Vietnamese Government Agents Attempted to Infect U.S. Congressmen’s iPhones
We all need to be on the lookout for hacking, but some of us need to be more careful than others. The higher profile you are, the more likely you are to be targeted in one of these attacks. That’s what seems to have happen with members of Congress, American policy experts and U.S. journalists, according to The Washington Post.
October 10, 2023
We all need to be on the lookout for hacking, but some of us need to be more careful than others. The higher profile you are, the more likely you are to be targeted in one of these attacks.
That’s what seems to have happen with members of Congress, American policy experts and U.S. journalists, according to The Washington Post. Vietnamese government agents attempted to infect these U.S. officials’ iPhones with spyware. Among those targeted were Foreign Affairs Committee Chairman Rep. Michael McCaul and Sen. Chris Murphy, who is a member of the Foreign Relations Committee and chair of its subcommittee on the Middle East. Asia experts at Washington think tanks and journalists from CNN were also targeted, including chief national security analyst Jim Sciutto.
The timing occurred as American and Vietnamese diplomats were in negotiations for a cooperation agreement between the two nations that would push back against the Chinese government’s influence in this part of the world.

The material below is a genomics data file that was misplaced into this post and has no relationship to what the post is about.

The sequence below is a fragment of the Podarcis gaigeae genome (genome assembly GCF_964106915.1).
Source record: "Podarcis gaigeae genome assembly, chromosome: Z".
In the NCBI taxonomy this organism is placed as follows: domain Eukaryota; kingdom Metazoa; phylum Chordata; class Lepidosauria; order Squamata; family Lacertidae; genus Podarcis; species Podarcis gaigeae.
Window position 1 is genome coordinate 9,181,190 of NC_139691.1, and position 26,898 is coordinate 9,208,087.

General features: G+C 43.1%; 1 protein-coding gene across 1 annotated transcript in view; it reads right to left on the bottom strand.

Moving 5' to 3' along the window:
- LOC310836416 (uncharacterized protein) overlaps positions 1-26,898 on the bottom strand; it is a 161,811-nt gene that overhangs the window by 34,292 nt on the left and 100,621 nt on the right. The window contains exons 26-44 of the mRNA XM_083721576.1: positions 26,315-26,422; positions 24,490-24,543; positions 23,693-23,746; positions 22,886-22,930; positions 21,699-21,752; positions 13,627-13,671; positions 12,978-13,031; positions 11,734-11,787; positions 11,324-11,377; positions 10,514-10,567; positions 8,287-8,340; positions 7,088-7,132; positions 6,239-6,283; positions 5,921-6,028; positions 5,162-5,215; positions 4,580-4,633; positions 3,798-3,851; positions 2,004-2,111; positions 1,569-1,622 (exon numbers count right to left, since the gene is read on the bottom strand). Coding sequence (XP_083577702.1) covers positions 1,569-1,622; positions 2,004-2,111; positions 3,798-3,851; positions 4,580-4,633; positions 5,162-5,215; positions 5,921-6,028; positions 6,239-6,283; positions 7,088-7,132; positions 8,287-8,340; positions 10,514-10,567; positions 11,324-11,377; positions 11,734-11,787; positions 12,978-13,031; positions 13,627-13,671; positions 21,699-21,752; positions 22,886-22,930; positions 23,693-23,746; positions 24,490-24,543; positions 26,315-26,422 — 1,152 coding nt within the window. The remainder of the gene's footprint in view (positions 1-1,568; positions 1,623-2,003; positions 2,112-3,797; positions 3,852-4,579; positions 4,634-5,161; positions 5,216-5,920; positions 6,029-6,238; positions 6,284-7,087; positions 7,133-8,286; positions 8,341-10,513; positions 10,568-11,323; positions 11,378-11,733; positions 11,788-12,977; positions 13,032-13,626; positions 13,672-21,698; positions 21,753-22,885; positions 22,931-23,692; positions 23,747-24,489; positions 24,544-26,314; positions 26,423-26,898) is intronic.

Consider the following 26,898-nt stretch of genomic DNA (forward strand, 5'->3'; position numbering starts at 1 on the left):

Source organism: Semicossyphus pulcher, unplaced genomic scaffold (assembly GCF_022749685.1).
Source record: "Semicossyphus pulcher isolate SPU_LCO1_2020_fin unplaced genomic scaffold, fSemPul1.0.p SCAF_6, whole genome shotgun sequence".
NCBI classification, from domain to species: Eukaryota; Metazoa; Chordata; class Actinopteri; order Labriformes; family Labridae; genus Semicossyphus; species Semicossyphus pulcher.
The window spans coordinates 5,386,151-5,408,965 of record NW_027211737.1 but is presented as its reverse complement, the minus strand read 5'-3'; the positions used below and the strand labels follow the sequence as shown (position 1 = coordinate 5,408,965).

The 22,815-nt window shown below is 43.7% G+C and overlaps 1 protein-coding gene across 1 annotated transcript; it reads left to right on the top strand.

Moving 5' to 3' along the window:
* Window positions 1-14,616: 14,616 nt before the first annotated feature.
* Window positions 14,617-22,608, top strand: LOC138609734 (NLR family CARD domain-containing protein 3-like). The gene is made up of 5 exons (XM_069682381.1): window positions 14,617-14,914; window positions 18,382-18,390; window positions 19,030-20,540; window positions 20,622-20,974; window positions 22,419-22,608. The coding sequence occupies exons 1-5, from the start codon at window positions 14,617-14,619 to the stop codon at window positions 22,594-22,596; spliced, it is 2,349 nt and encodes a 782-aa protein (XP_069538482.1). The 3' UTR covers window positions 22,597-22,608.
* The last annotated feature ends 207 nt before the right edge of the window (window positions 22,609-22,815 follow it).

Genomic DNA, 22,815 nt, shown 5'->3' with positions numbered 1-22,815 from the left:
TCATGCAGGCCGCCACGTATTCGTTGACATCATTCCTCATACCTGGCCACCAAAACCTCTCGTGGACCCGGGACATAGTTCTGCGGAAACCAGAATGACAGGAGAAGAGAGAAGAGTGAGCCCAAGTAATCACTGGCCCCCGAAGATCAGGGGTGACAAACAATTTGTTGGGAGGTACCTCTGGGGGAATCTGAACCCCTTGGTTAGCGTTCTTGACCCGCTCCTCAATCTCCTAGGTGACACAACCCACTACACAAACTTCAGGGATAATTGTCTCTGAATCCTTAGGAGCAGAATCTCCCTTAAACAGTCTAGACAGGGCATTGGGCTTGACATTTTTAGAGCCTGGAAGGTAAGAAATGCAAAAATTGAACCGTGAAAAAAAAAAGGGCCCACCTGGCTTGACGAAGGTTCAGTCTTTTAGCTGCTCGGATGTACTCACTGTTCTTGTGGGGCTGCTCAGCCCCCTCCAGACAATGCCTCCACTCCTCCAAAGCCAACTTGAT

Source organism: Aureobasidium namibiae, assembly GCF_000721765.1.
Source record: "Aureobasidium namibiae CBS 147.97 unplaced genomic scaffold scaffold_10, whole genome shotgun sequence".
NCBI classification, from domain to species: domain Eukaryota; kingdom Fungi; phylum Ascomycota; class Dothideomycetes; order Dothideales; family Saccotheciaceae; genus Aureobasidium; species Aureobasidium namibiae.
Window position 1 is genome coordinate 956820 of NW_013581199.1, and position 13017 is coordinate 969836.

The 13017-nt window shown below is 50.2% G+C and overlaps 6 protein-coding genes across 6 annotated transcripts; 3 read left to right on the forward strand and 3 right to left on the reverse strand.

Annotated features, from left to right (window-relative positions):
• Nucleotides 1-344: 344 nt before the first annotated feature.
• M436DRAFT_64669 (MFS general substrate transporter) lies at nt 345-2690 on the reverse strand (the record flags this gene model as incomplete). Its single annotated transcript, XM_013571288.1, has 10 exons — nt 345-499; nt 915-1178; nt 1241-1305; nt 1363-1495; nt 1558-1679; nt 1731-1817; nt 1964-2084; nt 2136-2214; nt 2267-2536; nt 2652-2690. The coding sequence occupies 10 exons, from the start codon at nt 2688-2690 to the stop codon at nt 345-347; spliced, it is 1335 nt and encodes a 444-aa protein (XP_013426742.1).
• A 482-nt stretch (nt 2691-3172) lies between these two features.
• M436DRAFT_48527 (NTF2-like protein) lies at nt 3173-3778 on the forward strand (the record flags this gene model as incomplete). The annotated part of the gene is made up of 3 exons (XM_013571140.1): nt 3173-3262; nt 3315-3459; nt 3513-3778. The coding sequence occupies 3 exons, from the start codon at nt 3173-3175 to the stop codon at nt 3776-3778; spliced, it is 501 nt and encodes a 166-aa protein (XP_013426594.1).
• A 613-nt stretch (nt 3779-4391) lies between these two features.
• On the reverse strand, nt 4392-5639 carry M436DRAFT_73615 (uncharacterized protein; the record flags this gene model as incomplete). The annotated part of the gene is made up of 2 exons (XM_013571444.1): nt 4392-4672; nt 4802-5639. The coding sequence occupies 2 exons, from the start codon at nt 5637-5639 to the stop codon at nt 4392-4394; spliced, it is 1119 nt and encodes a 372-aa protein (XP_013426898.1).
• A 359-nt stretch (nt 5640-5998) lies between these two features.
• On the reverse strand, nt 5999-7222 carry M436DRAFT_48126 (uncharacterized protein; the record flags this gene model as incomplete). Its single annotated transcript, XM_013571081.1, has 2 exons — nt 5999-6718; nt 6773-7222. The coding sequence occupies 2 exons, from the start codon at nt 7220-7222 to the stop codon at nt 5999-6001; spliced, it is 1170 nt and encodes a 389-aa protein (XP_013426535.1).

Reportedly, the Vietnamese government agents used links on X, the social media site formally known as Twitter, in an attempt to steer the American officials towards sites that would download Predator hacking software on their smartphones. This spyware allows the perpetrators to activate an infected smartphone’s cameras and microphones, as well as access any and all files and messages, even those with end-to-end encryption.
The targeted officials claim they never came across the malicious X links in the first place. However, it’s situations like this where Lockdown Mode on iPhone and Android comes in handy. On iPhone, Lockdown Mode shuts down many parts of the OS in an attempt to fight against spyware and hacking. For example, most message attachments are blocked, and web browsing features are restricted, so some sites might load slow or not at all. On Android, biometric authentication is disabled, so you need to enter your PIN or passcode in order to unlock the phone.